HOME         COMMUNITY         CONTACT
Thursday, May 19, 2022

Part II: Robert Allison, Boston Historian Q&A




We had such a great time at our interview with historian and Professor of History, Bob Allison. With so much knowledge and Boston history to share, this feature deserved a part 2! Here it is — highlighting his most recent book, interest in the formation of the U.S. Constitution, favorite historical authors, and a call to action for fellow historians.



Bob, let’s start with this: What's your title?

I’m Professor of History at Suffolk University.


And how long have you been there?

30 years.


And what course or courses do you teach there now?

U.S. history. It's a course called American Life and Culture Since the Civil War. Basically, you know, U.S. history from the Civil War to the present. That's what I'm doing this semester, but I teach a range of other courses.


Why don't you tell me a couple of the other courses that you teach?

The American Revolution, History of Boston, The Age of Benjamin Franklin, Creating the American Constitution…


So you write books too, right? And how many books have you written?

Let me see, eight to 10, I think. Written or edited, maybe a dozen.


And your most recent?

I've been working on one book now for it seems like forever. And I'm just trying to remember what was the most recent book.

That's interesting. What’s the current one about?

It's about the USS Constitution’s world cruise. In the 1840s, the ship sailed around the world. So I've been writing a book about that. It visits Brazil and Zanzibar and Vietnam and China and Hawaii. So I'm really writing about what the world was like at this time, and various sailors who encounter this world, so it's been really interesting, because I'm finding out a lot about these places. And a lot of interesting stories about what happens at each place, as well as things about the crew and the ship. It's been fun.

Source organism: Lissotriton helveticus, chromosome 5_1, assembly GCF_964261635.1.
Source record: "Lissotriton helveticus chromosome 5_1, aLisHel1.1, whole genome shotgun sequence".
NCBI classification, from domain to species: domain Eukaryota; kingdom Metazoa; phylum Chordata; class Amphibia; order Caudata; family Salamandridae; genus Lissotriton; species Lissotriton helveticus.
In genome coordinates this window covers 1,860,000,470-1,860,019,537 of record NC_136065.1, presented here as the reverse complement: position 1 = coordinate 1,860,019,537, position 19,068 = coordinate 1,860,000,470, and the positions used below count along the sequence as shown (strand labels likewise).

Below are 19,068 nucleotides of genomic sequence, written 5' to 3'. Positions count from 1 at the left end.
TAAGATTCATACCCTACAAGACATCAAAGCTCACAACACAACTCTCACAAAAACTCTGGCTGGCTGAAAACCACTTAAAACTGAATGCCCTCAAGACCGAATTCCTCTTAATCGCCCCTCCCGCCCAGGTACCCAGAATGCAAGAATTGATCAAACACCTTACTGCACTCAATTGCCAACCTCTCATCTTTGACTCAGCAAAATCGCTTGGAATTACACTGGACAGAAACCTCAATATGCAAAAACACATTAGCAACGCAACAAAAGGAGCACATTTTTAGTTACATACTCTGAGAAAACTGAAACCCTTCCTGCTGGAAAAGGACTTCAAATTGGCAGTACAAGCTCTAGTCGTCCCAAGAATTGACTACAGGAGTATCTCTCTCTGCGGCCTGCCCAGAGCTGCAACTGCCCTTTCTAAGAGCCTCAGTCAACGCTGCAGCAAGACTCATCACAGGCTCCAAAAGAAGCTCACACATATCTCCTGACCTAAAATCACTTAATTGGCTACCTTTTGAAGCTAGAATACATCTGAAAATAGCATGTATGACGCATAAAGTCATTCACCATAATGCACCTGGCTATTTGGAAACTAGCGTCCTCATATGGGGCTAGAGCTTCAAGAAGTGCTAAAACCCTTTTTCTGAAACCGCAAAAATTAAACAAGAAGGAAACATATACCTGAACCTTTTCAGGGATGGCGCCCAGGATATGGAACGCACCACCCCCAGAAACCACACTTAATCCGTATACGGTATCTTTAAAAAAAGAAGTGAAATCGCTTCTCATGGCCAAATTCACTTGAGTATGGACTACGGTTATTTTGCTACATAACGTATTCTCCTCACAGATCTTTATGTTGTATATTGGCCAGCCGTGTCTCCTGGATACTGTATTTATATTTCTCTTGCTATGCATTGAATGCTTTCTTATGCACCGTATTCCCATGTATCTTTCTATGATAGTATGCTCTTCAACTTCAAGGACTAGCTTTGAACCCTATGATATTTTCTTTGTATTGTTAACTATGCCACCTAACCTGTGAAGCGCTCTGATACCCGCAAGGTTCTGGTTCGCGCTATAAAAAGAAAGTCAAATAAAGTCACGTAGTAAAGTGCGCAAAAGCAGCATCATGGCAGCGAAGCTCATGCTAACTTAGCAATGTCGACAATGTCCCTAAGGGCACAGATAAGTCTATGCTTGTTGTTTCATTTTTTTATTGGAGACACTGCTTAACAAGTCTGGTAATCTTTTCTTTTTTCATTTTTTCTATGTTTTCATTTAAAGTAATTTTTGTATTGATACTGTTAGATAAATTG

So are there areas of history other than Boston, and South Boston, that particularly interest you?

I think the formation of the US Constitution is really fascinating. The arguments about it and the ideas behind it. I really got interested in history as something to study when, in the mid 1970s, my mother -- again, giving her credit, she was a computer programmer. And she went off to Iran in 1975 or so, the Shah was importing a lot of American technology. She went along. And so I went there in the year between high school and college, actually the summer between high school and college, and then I went back to visit a year or two later. It happened to be the week the revolution really broke out. And, you know, having studied something of the American Revolution and having an interest in it, I thought I knew something about revolutions. And I also thought that I understood how they happened. And, you know, because we have the example of the American Revolution, and then of course the French and Russian, and so on. And this one in Iran was very different. And it was a reaction against the kind of ideas of individualism and so on that are fundamental to the American and French Revolutions. So it really was kind of a puzzle. And I was also interested in the Middle East just generally, but also what happened. And so my own study of the American Revolution and the formation of the Constitution, this became my first book. Because I was thinking about -- I kept coming across references to Africa, to North Africa, to Arabs, and Turks, and so on, much more so than you would see in a newspaper. Well, maybe today you would, but at that time you're not seeing a lot of discussion, so why was that?